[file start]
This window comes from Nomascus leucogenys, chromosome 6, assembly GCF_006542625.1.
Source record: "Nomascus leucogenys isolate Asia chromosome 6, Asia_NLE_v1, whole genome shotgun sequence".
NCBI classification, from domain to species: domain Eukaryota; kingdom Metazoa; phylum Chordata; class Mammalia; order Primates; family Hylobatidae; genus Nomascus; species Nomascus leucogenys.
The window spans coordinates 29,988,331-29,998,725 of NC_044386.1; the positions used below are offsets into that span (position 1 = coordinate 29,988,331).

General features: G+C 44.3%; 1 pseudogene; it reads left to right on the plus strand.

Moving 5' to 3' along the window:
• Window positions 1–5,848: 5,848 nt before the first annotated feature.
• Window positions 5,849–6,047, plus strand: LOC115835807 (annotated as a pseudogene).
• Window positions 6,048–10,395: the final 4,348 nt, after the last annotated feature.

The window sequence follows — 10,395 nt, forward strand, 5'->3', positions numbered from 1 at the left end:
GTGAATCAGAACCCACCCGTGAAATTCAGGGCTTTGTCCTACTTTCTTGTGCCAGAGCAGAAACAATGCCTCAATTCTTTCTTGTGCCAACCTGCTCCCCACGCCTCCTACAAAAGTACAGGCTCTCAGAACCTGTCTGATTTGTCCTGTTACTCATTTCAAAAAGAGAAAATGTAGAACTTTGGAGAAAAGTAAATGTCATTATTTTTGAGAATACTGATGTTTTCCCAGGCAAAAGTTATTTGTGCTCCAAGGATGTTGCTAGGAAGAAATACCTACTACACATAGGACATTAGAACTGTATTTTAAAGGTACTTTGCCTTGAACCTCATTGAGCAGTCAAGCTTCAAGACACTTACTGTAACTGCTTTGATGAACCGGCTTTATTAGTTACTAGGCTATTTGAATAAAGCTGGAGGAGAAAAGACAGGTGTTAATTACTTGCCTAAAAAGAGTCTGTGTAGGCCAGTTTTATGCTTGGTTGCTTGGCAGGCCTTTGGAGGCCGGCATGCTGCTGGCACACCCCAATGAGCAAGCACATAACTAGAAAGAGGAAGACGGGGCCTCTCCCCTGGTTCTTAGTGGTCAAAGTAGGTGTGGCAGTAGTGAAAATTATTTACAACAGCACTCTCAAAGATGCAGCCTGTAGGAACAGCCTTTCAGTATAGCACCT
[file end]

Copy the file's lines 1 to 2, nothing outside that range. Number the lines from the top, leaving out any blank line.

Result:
This window comes from Nomascus leucogenys, chromosome 6, assembly GCF_006542625.1.
Source record: "Nomascus leucogenys isolate Asia chromosome 6, Asia_NLE_v1, whole genome shotgun sequence".